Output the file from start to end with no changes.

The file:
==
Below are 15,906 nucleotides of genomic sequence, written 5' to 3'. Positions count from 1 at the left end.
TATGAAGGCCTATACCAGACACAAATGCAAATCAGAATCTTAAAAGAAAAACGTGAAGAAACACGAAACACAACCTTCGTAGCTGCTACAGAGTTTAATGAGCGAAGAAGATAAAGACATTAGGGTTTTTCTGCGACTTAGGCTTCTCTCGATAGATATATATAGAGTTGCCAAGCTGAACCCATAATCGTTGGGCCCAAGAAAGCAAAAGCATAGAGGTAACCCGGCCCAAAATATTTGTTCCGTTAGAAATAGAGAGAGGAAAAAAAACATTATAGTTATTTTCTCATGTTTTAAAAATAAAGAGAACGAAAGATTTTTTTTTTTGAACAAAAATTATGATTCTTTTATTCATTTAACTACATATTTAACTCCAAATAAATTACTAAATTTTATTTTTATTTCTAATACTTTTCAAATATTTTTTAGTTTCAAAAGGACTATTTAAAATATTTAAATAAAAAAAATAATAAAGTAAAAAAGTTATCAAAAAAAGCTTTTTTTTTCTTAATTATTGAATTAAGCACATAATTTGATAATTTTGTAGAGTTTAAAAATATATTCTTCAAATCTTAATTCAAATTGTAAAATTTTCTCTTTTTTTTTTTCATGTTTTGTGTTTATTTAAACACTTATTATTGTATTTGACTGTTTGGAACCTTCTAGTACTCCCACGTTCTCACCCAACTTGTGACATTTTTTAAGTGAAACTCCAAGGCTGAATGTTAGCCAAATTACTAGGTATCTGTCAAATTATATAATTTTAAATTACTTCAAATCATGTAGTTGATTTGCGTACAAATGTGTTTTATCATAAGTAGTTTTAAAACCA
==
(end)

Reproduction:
Below are 15,906 nucleotides of genomic sequence, written 5' to 3'. Positions count from 1 at the left end.
TATGAAGGCCTATACCAGACACAAATGCAAATCAGAATCTTAAAAGAAAAACGTGAAGAAACACGAAACACAACCTTCGTAGCTGCTACAGAGTTTAATGAGCGAAGAAGATAAAGACATTAGGGTTTTTCTGCGACTTAGGCTTCTCTCGATAGATATATATAGAGTTGCCAAGCTGAACCCATAATCGTTGGGCCCAAGAAAGCAAAAGCATAGAGGTAACCCGGCCCAAAATATTTGTTCCGTTAGAAATAGAGAGAGGAAAAAAAACATTATAGTTATTTTCTCATGTTTTAAAAATAAAGAGAACGAAAGATTTTTTTTTTTGAACAAAAATTATGATTCTTTTATTCATTTAACTACATATTTAACTCCAAATAAATTACTAAATTTTATTTTTATTTCTAATACTTTTCAAATATTTTTTAGTTTCAAAAGGACTATTTAAAATATTTAAATAAAAAAAATAATAAAGTAAAAAAGTTATCAAAAAAAGCTTTTTTTTTCTTAATTATTGAATTAAGCACATAATTTGATAATTTTGTAGAGTTTAAAAATATATTCTTCAAATCTTAATTCAAATTGTAAAATTTTCTCTTTTTTTTTTTCATGTTTTGTGTTTATTTAAACACTTATTATTGTATTTGACTGTTTGGAACCTTCTAGTACTCCCACGTTCTCACCCAACTTGTGACATTTTTTAAGTGAAACTCCAAGGCTGAATGTTAGCCAAATTACTAGGTATCTGTCAAATTATATAATTTTAAATTACTTCAAATCATGTAGTTGATTTGCGTACAAATGTGTTTTATCATAAGTAGTTTTAAAACCA